I had had lunch at a great market near the convention centre - a Kellner jar full of soup, some hunks of tasty organic bread and a gingery juice cocktail. Later, Kerry and I looked for some food while waiting for the Acme event to start. The Char Bar was too much of a dive for us, Barley's was packed and we ended up at a quiet cafe round the corner - a BLT and a beer topped me up nicely. It was then off to the Acme Doomtown tournament.

Acme is a game store run by enthusiasts and they do a great job of running a Doomtown event every year - a good crowd and great prizes. The details are a blur now but I made the top 8 only to go down in the first round of the eliminator. I was playing the deck which my successful "Ghost Town" deck from last year has now evolved into. This is "Cabin Fever" - so-called because it contains many copies of Heavy Rain, A Slight Cough, Quarantine and Riot! With no Lions or Los Diablos, this can afford to start a few influential dudes like Sandra while still relying on events to do much of the work.

I started off well by beating a Coalition and WCO deck quite easily. I then met Jeff "Nicodemus" Hannah playing Whateleys Extended Family. Jeff rolled over me very fast with The Motherlode is Found and experienced Lord Grimely's Manor. I had been beaten by Lissane Lake in a similar way at Shorecon and it looked like the Fear level was still high enough for such decks to thrive. Jeff played next to me in the Swiss for the Worlds and we were neck-and-neck throughout that I was very happy not to meet him again.

I finished off by playing against a Sweetrock shooter. I put out extra dudes at the start and we drew for four of them - CL, Sandra, Abel and the Mad Dog. I forget the details but I'm guessing that I did best in this and then overpowered him with my strikes.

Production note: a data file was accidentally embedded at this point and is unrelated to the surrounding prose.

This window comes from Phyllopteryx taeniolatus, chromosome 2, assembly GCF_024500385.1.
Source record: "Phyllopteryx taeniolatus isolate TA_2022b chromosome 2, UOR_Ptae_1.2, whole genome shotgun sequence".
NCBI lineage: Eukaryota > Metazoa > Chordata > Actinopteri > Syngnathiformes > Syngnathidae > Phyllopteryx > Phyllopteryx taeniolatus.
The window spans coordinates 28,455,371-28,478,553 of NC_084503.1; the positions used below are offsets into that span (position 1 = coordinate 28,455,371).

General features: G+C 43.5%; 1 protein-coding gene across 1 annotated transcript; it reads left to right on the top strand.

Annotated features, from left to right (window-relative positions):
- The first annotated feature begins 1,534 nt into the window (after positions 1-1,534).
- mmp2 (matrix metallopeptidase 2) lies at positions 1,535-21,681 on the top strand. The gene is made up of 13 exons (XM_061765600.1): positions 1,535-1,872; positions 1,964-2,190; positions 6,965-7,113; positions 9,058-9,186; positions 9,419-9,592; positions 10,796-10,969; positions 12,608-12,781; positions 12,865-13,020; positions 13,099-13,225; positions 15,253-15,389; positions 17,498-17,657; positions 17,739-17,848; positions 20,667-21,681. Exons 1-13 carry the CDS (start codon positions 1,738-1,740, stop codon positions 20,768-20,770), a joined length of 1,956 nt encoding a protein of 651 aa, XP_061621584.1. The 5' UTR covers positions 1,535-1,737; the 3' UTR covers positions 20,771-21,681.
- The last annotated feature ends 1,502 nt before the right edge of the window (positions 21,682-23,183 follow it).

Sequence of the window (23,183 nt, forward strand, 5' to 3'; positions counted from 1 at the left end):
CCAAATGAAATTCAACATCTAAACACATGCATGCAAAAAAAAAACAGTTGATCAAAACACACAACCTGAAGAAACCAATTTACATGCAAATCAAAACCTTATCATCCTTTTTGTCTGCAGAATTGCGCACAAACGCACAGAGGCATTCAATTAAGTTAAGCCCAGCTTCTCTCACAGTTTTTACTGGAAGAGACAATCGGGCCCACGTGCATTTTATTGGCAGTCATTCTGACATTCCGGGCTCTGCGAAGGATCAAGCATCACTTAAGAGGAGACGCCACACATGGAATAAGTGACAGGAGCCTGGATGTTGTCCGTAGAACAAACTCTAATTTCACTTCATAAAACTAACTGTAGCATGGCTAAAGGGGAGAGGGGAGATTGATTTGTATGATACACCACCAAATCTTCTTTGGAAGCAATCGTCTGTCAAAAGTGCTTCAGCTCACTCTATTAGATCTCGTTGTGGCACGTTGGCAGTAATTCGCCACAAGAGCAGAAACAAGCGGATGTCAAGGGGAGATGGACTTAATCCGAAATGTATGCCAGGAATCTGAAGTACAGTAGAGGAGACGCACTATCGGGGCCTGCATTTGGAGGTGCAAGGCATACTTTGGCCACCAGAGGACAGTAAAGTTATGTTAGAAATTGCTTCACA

Despite the loss, I made it through to the top 8 and now met Jason "Jackelope Jay" Hawthorne playing Dixie Rails. I screwed myself by over-reacting to the possibility of him starting Ezzie and left out low starters like Sandra. This was especially silly because he didn't, in fact, start with Ezzie. The game was decided by a big shootout at one of my strikes. I might have won if I'd cheated but I played it clean and my full boat went down to his 4-of-a-kind. I pressed on but things just got worse after that.

Jason went on to the final. While he didn't start with Ezzie, he had lots of potential in this area and, in the final, he destroyed the
opposing Blackjacks player by Withering all his dudes. This was a fine victory - first blood to Dixie Rails.

It was now getting late so I went to acquaint myself with the creatures of the night once more. These were a crowd of Vampire
players, habitues of the jyhad newsgroup, who were playing in open gaming. They were well into it and as it was now many hours past my UK bedtime, I bade them farewell and so to bed.

Rising early again, I dressed in my running gear and headed out for a jaunt on my new scooter. I dropped off my fanciest duds at a dry-cleaner so that I'd have something sharp to wear for the big Doomtown event on Saturday. I then ended up in the Hyatt lobby where I met Zev and Paul taking delivery of the new uncut card sheets for Shadowfist, hot from the presses. I looked these over and they looked impressively error-free. It turned out that this was because the layout had been done by Stefan Vincent - a keen player. It's best to have a knowledgeable enthusiast do this kind of thing rather than a jobbing professional who doesn't really know the game. So many games fall at the last hurdle because the final production is done by folk who can't recognise glaring mistakes when they see them.

[remainder snipped by editor]

writeup by Andrew Davidson